What Mothers Do

I’ve got five kids and I’ve been a mother for over 21 years.  I find that my “mothering urges” sort of spread themselves over whatever children happen to be around me.  When my kids have friends over, I’m all “sweetheart” and “honey” at them.  I feed them.  I feel sorry for them if they are upset.  I try to talk to them if they will let me.  If little ones fall down or have hurt feelings I hug and bandage.  If I’m out in public and hear someone being mean to their child I follow them around to make sure it’s not serious.  When I hear tiny babies crying in Target I silently beg their mothers to feed them already!
I’m not tooting my own horn–I mean, I thought that was just how mothers mostly are.  I bet most of you mothers reading are like that.
What would you think of a mother who would provide her own child with illegal drugs?  Who would hide behind her prominent family while selling pain pills to other young teenagers?  Who would not call 911 to assist a teenager who was slowly dying in the home of drug-dealing acquaintances?

Laurie Pelot Gooch

Laurie Gooch is the mother of Henry Granju‘s girlfriend.  I’ve written plenty about Henry almost since I first began blogging, but if you don’t know his story you can start here.  Ms. Gooch is also the daughter of a prominent Knoxville politician, and one cannot help but speculate that her family connections have thus far shielded her from prosecution for her activities.  She was finally arrested and charged, thanks to a KPD investigation fueled by information provided by Henry’s mother.  But now apparently she has been allowed to plea to lesser charges and may serve no jail time at all.
I don’t know Laurie Gooch’s whole life story.  I don’t know what has happened to make her the person she is today.  Perhaps she has redeeming qualities of which I am unaware.  But I know enough to know where she belongs right now:  behind bars.  Not only is she a danger to the teenagers of Knoxville, including her own child, but letting her plea her way out of this doesn’t do much to end the scourge of prescription drug abuse that is killing our teenagers and ripping families apart every day.
Please help by sharing this post or any of Henry’s mama’s posts on this topic.  You can go here to sign a petition that will go to the sentencing judge.  You can go here to find out how to write him a letter asking that he refuse to grant her judicial diversion.
If you are a mom (and even if you aren’t) let’s do what mothers do, or what they are supposed to do.  Let’s take action to protect all the vulnerable children–teenagers are still children–in our midst from those who would prey upon them.

One Short Life

A year ago today, a young life ended.  Today marks the end of the first year that Henry’s family spent without him, longing for him on every holiday and birthday, at the birth of his sister  and death of his great-grandmother, during family milestones and every day moments.  They say that the first year is the hardest, and I hope that proves true, but circumstances have prevented this family’s grieving from following the usual course. Henry’s killers walk free, and the people who are supposed to protect and serve and to seek justice have not.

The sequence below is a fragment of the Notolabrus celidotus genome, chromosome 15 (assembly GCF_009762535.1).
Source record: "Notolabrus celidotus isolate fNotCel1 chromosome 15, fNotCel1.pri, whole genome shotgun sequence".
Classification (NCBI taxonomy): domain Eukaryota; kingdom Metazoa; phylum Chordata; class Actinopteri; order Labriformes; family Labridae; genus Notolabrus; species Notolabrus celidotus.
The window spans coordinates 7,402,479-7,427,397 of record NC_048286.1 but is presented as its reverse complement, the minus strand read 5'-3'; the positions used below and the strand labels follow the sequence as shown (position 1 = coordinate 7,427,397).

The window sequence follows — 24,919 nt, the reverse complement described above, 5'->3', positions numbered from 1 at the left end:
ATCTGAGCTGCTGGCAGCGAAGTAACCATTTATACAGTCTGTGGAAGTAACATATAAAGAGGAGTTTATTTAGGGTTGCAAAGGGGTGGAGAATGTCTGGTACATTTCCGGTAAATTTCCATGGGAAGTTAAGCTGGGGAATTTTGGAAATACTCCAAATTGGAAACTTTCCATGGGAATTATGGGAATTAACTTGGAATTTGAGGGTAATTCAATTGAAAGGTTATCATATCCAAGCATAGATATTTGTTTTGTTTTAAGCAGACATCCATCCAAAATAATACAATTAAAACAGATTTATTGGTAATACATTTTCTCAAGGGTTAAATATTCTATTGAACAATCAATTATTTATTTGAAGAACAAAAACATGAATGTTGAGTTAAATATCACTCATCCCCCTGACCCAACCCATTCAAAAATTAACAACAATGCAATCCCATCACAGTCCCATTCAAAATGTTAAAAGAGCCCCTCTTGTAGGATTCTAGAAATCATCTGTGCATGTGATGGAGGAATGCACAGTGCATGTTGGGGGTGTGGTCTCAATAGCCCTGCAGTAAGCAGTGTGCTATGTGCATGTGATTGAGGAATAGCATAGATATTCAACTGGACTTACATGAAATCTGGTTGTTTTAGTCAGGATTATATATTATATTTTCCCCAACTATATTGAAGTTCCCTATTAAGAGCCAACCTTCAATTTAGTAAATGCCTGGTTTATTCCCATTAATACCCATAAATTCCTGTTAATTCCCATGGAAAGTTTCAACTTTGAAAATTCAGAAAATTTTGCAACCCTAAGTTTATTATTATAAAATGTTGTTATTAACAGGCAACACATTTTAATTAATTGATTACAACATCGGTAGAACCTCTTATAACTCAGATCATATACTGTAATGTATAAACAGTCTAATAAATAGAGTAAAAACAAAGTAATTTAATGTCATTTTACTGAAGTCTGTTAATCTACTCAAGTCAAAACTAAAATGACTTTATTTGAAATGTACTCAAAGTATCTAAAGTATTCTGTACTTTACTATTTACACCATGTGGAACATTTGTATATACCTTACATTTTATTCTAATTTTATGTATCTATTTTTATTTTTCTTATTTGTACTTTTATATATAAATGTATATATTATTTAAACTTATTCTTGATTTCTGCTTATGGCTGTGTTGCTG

Katie filed a civil wrongful death suit today against the couple and the clinic who supplied the methadone that led to Henry’s death.  Just days after he died, the family set up a foundation which is already awarding scholarships to young people with addiction whose families cannot afford inpatient treatment.  WBIR T.V. produced a documentary on Henry’s short life and death which they aired twice, commercial free, and which  is now available to the public, showing both kids and their parents that addiction–and addicts–might look different from what they imagined.  Katie’s writing has raised awareness in our community and beyond about the prescription drug addiction crisis, and in advocating for a thorough investigation into her son’s death and prosecution of the perpetrators under the laws that are already on the books she will very likely change the way these cases are dealt with in the future.    Henry’s life had meaning, and people will remember him.  He made–he is making–a difference.

Why has Henry’s story captivated so many, and why have I written so much about him here?  His mother’s honesty, emotion, and beautiful writing have played a major role.  I had been reading Katie’s blog  for so many years that while I had only met in her person a few times and had never met Henry at all, I felt that I knew all of them and I am sure I am not the only one who felt the same.  Anyone who spends significant time in any online community ceases to feel a huge distinction between real life and virtual acquaintances. I was horrified when Katie posted that Henry had been hospitalized.  I visited frequently to check for updates.  I rejoiced when it looked like Henry was going to make it after all.  And I cried when I read Katie’s Facebook update with nothing more than her son’s full name and the dates of his short life.   If you start at the beginning, as so many did, and read through the little more than a month of postings that cover Henry’s struggle from hospitalization to painful death, you will be captivated too.
Then there was the second part of the story, the part that Katie waited a long time to tell:  that despite overwhelming evidence, most of which she had to search for herself, despite laws on the books allowing for prosecution for homicide of those who deliver a lethal dose of drugs, the powers that be in Knox County had declined to pursue a thorough investigation into the circumstances surrounding Henry’s death.  This is another story well worth reading.  It will horrify and depress you, and if you live in Knox County it may frighten and even embarrass you.  Read the story, which lays out the facts of what happened to Henry at what the KCSO and the D.A.’s office have done in response.  Listen to the media coverage, both local and national, in the sidebar.